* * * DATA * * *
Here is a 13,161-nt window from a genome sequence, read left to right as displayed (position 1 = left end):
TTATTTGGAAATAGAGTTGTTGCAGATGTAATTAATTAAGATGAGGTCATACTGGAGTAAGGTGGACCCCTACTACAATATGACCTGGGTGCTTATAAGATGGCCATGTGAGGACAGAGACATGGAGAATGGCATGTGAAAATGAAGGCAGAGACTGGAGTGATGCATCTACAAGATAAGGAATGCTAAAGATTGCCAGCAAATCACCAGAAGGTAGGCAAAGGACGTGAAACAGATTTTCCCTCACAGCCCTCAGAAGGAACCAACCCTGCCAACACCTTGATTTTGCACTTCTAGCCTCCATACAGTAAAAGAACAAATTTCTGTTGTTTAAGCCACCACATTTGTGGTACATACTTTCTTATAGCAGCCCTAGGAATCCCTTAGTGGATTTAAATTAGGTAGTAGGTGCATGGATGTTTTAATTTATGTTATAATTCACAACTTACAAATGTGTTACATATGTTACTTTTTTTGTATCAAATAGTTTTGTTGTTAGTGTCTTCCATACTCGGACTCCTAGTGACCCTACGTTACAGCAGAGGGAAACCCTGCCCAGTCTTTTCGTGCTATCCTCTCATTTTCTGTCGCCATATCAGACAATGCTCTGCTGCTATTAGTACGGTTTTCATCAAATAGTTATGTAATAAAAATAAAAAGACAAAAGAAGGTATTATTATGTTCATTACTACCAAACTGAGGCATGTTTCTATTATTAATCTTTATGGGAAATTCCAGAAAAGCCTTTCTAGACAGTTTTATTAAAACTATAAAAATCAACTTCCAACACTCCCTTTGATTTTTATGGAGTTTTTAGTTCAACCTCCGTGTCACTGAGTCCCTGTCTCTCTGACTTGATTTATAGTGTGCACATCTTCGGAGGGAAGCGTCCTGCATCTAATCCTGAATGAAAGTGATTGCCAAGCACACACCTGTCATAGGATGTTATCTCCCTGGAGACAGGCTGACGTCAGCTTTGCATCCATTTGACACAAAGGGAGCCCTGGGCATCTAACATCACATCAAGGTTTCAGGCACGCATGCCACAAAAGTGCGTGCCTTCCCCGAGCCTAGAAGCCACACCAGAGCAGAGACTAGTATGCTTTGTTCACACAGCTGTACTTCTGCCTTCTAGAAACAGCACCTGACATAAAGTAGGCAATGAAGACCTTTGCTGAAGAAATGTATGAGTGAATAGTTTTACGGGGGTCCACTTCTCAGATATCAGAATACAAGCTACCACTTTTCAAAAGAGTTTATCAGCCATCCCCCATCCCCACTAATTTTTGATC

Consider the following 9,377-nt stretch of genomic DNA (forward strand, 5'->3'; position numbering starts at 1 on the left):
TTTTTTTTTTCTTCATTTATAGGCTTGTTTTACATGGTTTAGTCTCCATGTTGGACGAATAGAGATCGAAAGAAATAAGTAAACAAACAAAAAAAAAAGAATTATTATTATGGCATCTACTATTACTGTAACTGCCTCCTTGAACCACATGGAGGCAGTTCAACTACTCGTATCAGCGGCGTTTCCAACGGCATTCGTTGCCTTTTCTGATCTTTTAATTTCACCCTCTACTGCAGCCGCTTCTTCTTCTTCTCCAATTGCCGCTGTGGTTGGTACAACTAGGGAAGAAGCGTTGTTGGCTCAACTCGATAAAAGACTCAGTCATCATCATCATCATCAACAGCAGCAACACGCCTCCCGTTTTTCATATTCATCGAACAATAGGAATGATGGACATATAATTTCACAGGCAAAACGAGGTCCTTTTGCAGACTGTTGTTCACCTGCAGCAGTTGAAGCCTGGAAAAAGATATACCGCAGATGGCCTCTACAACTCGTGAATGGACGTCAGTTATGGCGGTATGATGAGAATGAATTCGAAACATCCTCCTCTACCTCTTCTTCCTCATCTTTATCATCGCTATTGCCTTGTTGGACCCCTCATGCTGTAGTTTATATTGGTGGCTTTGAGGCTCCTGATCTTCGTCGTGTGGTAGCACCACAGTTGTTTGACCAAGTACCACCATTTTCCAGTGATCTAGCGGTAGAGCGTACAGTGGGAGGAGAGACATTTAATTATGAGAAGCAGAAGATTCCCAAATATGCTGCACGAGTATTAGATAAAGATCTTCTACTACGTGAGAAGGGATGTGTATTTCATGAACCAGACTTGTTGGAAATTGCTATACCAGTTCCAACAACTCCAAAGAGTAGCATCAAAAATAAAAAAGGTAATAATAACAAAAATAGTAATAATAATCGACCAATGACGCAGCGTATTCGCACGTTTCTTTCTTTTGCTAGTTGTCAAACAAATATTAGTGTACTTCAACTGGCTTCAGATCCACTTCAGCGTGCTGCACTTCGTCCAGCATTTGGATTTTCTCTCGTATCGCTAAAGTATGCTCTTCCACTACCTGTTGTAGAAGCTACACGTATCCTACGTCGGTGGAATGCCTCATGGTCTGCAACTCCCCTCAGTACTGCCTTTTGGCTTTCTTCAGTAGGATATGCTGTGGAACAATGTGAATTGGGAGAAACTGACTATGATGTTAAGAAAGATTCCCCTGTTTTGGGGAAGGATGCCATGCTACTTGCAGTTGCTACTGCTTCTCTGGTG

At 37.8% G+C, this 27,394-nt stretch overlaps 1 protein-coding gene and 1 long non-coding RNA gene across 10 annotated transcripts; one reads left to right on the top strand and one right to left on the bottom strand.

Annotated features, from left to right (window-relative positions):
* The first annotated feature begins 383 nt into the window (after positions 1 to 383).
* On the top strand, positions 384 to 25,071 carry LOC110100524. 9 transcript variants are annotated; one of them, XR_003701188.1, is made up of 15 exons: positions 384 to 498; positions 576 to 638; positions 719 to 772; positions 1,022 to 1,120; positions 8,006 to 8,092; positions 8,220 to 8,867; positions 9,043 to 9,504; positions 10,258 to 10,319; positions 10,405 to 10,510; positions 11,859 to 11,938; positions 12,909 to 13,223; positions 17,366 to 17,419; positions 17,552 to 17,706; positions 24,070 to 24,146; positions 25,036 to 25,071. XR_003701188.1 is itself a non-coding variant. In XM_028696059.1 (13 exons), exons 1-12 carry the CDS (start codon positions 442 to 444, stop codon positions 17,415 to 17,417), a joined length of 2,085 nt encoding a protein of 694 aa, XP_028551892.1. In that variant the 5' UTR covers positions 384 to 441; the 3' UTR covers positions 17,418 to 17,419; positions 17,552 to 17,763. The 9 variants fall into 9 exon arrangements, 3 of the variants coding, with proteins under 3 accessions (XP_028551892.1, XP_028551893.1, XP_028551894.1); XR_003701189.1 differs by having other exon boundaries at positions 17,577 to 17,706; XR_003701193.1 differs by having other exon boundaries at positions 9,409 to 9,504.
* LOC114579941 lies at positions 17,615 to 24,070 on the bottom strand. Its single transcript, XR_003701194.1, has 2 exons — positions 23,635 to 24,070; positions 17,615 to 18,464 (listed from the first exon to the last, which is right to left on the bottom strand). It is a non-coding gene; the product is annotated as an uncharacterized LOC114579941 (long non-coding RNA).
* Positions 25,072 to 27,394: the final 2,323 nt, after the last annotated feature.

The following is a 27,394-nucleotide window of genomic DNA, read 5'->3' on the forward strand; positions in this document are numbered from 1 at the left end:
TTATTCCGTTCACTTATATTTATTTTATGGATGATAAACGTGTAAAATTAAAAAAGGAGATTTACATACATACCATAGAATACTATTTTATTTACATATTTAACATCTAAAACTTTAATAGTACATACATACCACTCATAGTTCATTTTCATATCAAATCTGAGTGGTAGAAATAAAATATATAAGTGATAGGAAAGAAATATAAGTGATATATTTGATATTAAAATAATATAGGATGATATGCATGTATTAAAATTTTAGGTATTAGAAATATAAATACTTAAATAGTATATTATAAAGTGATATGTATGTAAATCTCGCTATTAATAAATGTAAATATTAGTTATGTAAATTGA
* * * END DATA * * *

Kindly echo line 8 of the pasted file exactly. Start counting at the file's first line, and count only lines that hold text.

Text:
* On the top strand, positions 384 to 25,071 carry LOC110100524. 9 transcript variants are annotated; one of them, XR_003701188.1, is made up of 15 exons: positions 384 to 498; positions 576 to 638; positions 719 to 772; positions 1,022 to 1,120; positions 8,006 to 8,092; positions 8,220 to 8,867; positions 9,043 to 9,504; positions 10,258 to 10,319; positions 10,405 to 10,510; positions 11,859 to 11,938; positions 12,909 to 13,223; positions 17,366 to 17,419; positions 17,552 to 17,706; positions 24,070 to 24,146; positions 25,036 to 25,071. XR_003701188.1 is itself a non-coding variant. In XM_028696059.1 (13 exons), exons 1-12 carry the CDS (start codon positions 442 to 444, stop codon positions 17,415 to 17,417), a joined length of 2,085 nt encoding a protein of 694 aa, XP_028551892.1. In that variant the 5' UTR covers positions 384 to 441; the 3' UTR covers positions 17,418 to 17,419; positions 17,552 to 17,763. The 9 variants fall into 9 exon arrangements, 3 of the variants coding, with proteins under 3 accessions (XP_028551892.1, XP_028551893.1, XP_028551894.1); XR_003701189.1 differs by having other exon boundaries at positions 17,577 to 17,706; XR_003701193.1 differs by having other exon boundaries at positions 9,409 to 9,504.